Philippines: Cebu ‘Children’s Hope Center’ education program launched with 30 children enrolled; farmland expanded

Photo: A boy who was struggling to stay enrolled in school is now supported with school supplies, hygiene supplies, nutritious meals, and after school tutoring at our Children’s Hope Center.

We are happy to report that our new Children’s Hope Center on the island of Cebu opened during the second week of March. 30 children are enrolled in the Hope Center’s after-school care program which includes homework tutoring and other activities, along with snack and meal services for children suffering from extreme poverty. The program model has proven highly effective; this is our 5th Children’s Hope Center launch — the Hope Center model was first established in 2011 by our India team in the slums of Hyderabad, South India. The Cebu program is held in a new multipurpose facility on our main campus we’ve been slowly working on for about a year now.

Our native team brings the children to the shelter after their classes at nearby schools and gives them a nutritious hot meal, assists them in completing their homework, nurtures and guides them on how to live in a suitable manner that blesses their local community, teach them to value their neighbors, boost their self-confidence, and provide them with all the necessary supplies that their schools require. With your support and contributions from our generous donors, we have recently raised enough funds to purchase a 12-seat vehicle to enable our native team to more easily transport Hope Center students to and from school for the after-school care program.

One of the new students enrolled in the Cebu Hope Center is Joella, who is thankful because she believes that this program will help her excel in her education and live a life full of hope. Before she was enrolled in our Children’s Hope Center, she and her brother were not able to attend school consistently, they did not have access to a proper diet, and they could not afford school uniforms and other necessities required to attend classes at school. It was also hard for her to study for her lessons or do her homework because she helped her parents while they worked to provide for their children. Our Hope Center program blesses Joella because we provide her with hot meals, and we help her with her assignments. Joella is very thankful for this great opportunity, and for the provision of a school uniform and hygiene supplies. Her parents are also extremely grateful, having a burden lifted off of their backs to see one of their children be able to attend school and be encouraged in their studies at our Children’s Hope Center after-school care program.

04_2016PhilippinesPicFramePhoto inset: (Top-left): Our new Children’s Hope Center on the island of Cebu recently opened, providing after-school care to 30 children. (Top-right): Our Cebu team has expanded its farmland enterprise to include newly constructed pig pens which will hold more pigs; our coconut grove is also flourishing. (Bottom-left): Our Cebu team is grateful for an abundance of eggs from its hen house located on our main campus. (Bottom-right): A boy attending the Hope Center program is thankful for a nutritious meal after school.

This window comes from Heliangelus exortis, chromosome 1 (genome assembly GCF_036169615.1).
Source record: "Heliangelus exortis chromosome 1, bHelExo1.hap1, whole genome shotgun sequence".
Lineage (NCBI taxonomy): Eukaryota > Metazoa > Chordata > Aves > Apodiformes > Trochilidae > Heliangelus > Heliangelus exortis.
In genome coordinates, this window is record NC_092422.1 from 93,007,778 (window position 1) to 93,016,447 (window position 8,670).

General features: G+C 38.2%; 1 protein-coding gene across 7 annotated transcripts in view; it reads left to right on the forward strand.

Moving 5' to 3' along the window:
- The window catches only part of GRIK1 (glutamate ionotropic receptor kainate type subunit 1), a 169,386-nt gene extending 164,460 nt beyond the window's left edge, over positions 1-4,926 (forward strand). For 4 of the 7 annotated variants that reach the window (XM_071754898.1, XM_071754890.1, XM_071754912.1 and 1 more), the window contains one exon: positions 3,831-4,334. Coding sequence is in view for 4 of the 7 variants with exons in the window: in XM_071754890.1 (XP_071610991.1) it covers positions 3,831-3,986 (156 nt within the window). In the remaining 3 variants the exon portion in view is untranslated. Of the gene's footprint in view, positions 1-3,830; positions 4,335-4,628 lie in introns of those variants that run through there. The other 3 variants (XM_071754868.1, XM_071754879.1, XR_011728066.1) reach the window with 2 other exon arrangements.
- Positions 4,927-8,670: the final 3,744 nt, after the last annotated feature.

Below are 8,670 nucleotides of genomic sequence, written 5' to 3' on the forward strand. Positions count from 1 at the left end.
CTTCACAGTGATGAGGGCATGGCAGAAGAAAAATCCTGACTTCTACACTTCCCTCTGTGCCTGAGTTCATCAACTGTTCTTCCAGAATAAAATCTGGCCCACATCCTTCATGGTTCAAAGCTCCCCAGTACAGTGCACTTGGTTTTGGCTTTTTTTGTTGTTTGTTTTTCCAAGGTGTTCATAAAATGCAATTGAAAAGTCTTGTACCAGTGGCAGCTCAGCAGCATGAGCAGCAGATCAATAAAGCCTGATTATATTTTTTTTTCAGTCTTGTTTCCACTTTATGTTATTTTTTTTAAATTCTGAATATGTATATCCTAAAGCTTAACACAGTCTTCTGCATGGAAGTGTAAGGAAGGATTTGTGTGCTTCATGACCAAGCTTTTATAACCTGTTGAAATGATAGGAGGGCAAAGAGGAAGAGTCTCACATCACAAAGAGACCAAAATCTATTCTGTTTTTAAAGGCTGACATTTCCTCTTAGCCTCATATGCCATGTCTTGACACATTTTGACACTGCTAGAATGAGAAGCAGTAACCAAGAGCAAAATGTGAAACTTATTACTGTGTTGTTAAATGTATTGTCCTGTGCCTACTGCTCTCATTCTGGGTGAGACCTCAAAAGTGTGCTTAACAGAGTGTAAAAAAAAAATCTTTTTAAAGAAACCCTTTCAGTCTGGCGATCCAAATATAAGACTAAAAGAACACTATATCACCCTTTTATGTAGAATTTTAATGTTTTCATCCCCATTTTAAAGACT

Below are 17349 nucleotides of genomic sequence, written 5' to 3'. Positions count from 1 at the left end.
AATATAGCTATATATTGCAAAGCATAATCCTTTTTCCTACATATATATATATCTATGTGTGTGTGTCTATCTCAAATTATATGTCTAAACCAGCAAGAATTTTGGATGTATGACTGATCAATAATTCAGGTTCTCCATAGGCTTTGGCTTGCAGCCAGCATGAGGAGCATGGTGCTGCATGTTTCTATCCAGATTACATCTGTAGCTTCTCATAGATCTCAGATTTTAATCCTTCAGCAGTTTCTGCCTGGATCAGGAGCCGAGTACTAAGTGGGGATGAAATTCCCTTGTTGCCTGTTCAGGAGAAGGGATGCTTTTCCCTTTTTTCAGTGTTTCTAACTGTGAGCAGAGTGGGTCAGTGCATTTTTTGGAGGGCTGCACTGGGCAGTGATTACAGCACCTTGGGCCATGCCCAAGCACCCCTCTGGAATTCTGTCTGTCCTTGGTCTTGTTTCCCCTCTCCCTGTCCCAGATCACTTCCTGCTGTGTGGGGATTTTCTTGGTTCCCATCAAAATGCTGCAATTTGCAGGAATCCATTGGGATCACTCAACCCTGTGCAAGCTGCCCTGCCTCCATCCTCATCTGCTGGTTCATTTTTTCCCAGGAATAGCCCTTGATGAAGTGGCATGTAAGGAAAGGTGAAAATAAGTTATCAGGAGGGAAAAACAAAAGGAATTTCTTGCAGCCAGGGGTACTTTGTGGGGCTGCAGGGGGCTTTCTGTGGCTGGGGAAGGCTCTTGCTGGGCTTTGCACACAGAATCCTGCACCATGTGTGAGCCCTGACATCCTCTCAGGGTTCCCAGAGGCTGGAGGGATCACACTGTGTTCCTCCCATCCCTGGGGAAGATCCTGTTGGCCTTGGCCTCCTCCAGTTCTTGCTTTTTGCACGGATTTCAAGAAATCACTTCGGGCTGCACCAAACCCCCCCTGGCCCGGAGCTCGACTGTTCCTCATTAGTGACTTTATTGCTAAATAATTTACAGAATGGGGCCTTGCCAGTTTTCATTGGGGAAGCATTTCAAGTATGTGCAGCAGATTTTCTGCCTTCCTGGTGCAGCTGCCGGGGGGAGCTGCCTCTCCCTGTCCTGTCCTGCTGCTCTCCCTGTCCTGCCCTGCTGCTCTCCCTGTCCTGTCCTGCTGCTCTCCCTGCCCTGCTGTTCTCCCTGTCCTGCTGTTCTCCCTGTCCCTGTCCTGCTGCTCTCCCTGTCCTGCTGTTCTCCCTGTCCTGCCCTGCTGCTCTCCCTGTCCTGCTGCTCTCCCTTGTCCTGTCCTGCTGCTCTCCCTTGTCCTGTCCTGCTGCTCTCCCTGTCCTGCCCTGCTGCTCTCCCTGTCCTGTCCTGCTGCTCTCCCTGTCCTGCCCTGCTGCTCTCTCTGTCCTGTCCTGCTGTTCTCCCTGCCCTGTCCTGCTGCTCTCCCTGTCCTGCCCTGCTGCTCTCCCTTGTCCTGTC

In other good news, we have expanded our piggery to house 4 more pigs which brings the total to 10 piglets, and construction has been completed on our stronger pig pens made of concrete. Our old pig pens were made of bars and galvanized iron pipes which were easy to destroy and lasted only 1-2 years, whereas the new concrete pig pens are much more durable and will last 5-8 years. This newest micro-venture at our farmland will be a valuable source of income for us since each healthy, mature pig sells for $175 at market. We currently have one large pig ready to sell. The good yield is attributable to strong demand in the market as pork is a local staple. The profits from the piggery will help provide a portion of the additional funds required to operate The Children’s Hope Center in its brand new, initial stages.

We are thankful that our banana grove is flourishing, and that we were able to plant new, native fruits on our plot of land — we recently planted pandanus fruit, bignay berries, and tumbaga fruit. In pursuit of our sustainability goals, our team has also maintained a hen house project which currently consists of 146 hens that produce at least 120 eggs per day. We expect production to increase as our newest batch of young chicks grow and mature. Things are also going very well at our two fishery ponds which are currently full of healthy fish. The main concrete-lined pond holds a volume of approximately 20,000 gallons (75,000 liters) of fresh water pumped from our on-campus well. The supply of fresh fish vastly supplements the nutrition of our students and children in our outreach programs.

Our coconut grove is also flourishing with 145 trees yielding coconut harvests 3 times annually — we reap a harvest of 1,400 coconuts per year. The younger coconuts are used in the children’s diets — after the nuts are opened, the soft sweet meat is delicious to eat, and the juice is refreshing and hydrating. Coconut milk, made from the meat of coconuts, is full of every good thing the body needs to survive including vitamins C and E, many B vitamins, and magnesium, potassium, phosphorous, and iron. The children often enjoy buko — the local name for the young coconut meat — in salads prepared by our native staff.

All of these efforts not only aid in providing nutritious, organic ingredients for our children’s meals, they also help diversify and increase profits, empowering our local team to reach even more children.

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